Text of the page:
Aussie gains as data shows China may have turned corner; yuan shines - EntornoInteligente /

LONDON (Reuters) – The Australian dollar rallied on Friday as Chinese data showed pressure on the world’s second-biggest economy may be starting to diminish, with the offshore yuan rising to a six-month high against the greenback.

FILE PHOTO: A China yuan note is seen in this illustration photo May 31, 2017. REUTERS/Thomas White/Illustration The Aussie is often traded as a liquid proxy for the Chinese yuan as the country’s small, open economy is heavily reliant on exports to China.

Though China’s economy grew 6.0% in the December quarter from a year earlier, and 2019 growth of 6.1% was the slowest in 29 years, Beijing is widely expected to introduce more stimulus measures in 2020 while investment and demand remain sluggish.

“The Chinese data overnight offered some cause for optimism with the Phase 1 trade deal with the U.S. partially lifting the cloud of uncertainty hanging over the economy,” said Craig Erlam, senior market analyst at OANDA.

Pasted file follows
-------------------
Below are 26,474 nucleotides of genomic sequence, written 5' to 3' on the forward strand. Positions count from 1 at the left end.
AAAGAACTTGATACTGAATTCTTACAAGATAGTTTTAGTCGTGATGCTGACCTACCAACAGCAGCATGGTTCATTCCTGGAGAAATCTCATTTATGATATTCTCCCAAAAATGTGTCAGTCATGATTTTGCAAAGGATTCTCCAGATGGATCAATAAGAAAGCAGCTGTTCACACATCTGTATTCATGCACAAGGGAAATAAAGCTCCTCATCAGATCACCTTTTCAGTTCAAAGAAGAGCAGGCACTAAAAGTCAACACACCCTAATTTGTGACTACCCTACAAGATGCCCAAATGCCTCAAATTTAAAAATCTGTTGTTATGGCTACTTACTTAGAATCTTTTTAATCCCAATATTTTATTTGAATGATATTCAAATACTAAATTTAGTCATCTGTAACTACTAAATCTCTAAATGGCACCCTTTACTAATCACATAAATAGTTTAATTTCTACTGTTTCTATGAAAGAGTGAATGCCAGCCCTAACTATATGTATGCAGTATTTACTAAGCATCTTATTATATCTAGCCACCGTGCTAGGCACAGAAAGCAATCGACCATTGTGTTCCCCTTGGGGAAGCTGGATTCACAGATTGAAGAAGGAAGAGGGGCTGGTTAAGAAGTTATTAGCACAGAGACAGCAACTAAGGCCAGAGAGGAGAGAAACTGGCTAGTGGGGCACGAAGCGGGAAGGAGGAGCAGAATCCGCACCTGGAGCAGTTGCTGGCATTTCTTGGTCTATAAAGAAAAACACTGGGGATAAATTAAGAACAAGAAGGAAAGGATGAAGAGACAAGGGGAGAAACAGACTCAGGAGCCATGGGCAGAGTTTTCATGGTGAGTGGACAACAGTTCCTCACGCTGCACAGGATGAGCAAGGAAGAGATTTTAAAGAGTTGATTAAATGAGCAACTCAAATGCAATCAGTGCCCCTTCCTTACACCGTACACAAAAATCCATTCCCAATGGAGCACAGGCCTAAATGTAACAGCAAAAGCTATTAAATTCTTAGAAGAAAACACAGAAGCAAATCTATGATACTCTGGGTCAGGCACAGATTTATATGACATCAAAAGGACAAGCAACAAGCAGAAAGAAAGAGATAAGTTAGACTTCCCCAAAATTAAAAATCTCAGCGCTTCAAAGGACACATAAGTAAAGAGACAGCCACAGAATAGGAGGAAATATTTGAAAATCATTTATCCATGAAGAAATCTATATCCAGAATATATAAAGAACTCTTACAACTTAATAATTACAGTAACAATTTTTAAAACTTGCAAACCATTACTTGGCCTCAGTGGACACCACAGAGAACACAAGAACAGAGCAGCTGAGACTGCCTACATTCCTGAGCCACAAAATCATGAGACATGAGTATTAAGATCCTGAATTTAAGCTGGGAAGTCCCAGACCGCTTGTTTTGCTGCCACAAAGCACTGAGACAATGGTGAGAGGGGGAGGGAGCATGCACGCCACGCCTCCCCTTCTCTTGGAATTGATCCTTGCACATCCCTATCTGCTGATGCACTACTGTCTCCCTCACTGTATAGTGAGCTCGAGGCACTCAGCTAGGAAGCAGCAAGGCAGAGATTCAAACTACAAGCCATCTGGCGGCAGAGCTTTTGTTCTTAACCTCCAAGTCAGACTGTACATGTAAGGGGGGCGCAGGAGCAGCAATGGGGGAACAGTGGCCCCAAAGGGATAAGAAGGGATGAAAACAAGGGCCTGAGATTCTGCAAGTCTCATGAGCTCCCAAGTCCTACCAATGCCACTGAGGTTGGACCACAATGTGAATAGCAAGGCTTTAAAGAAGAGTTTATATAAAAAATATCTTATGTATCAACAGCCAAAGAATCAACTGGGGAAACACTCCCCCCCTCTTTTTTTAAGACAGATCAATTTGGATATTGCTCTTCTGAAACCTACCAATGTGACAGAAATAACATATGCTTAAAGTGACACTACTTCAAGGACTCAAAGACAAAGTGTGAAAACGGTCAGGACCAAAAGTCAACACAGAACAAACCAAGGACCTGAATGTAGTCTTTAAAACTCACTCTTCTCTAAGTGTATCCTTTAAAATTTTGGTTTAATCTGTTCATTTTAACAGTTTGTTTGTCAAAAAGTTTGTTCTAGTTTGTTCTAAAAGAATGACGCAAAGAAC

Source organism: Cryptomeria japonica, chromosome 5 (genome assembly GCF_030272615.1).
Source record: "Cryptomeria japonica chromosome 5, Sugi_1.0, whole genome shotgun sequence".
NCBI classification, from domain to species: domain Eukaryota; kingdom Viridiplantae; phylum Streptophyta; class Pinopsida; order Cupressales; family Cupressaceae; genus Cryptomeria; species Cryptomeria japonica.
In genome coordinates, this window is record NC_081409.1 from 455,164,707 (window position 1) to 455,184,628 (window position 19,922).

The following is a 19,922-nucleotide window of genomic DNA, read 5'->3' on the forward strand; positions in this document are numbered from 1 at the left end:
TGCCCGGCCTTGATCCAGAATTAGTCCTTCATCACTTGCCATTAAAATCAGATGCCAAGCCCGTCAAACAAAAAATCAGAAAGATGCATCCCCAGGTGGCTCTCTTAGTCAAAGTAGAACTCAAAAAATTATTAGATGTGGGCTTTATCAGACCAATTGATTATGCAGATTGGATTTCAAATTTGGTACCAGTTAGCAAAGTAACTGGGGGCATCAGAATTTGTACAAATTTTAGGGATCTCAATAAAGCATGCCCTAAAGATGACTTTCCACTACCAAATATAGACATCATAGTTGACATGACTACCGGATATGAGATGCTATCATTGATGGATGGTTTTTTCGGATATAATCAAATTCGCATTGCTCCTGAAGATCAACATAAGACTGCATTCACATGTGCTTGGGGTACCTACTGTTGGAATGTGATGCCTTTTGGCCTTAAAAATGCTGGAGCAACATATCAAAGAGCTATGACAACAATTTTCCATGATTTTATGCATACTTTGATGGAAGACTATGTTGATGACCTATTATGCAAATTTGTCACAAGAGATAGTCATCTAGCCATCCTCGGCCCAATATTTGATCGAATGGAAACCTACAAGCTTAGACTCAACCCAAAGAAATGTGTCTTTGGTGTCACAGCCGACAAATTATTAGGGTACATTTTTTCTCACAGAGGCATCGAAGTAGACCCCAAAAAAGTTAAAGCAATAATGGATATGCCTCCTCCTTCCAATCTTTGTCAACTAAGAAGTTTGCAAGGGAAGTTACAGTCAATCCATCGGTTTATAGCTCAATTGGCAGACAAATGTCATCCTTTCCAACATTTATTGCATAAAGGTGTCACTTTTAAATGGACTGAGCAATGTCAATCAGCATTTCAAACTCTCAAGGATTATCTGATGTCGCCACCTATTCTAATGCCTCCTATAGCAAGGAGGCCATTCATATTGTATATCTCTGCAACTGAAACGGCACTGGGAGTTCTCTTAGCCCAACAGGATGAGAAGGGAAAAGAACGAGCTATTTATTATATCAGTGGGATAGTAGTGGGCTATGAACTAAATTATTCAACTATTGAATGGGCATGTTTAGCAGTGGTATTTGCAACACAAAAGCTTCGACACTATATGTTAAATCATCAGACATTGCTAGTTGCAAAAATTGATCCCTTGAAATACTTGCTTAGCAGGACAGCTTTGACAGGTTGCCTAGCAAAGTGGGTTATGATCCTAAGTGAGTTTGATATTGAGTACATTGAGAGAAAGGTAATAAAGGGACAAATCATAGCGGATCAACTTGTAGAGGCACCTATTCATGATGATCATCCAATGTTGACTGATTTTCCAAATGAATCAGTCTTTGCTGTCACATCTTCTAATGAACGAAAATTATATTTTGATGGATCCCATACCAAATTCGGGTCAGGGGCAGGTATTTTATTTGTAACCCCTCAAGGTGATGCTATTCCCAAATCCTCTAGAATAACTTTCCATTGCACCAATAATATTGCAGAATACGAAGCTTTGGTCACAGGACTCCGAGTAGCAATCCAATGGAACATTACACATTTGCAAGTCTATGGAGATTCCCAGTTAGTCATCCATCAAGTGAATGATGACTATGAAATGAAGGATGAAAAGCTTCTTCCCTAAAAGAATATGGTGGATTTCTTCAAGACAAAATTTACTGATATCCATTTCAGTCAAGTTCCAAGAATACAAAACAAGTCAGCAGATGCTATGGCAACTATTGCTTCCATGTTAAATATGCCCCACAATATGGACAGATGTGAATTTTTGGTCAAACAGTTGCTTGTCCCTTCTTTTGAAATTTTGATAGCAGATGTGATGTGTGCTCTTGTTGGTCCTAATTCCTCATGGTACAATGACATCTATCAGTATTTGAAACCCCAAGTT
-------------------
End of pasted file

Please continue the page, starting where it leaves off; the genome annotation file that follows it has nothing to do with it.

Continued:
The Aussie and its New Zealand counterpart rose 0.2% against the dollar respectively, while the Chinese currency in the offshore market rose 0.2% to 6.8636 yuan per dollar, its strongest level since July 2019.

Optimism over the Phase 1 U.S.-China trade deal signed on Wednesday has also raised hopes that the economy may be bottoming out.

“There were rebounds in some areas, such as fixed income investments and industrial output, which is in line with other signs that China’s deceleration is coming to an end,” said Masashi Hashimoto, senior currency analyst at MUFG Bank in Tokyo.

The dollar held its ground against a broad basket of currencies but was on track for a small weekly loss, with the dollar index tracking its strength against six of its major peers little changed at 97.31.

Recent data has been mildly supportive of the greenback.

U.S. retail sales increased for a third straight month in December, and the number of Americans filing claims for unemployment benefits dropped for a fifth straight week last week, showing that the labour market remained strong.

Elsewhere, the British pound steadied below $1.31 on Friday and was on track for its first weekly gain in a month, despite a week of torrid data including unexpectedly low inflation and dovish comments from central bank policymakers.

Reporting by Saikat Chatterjee; Editing by Hugh Lawson


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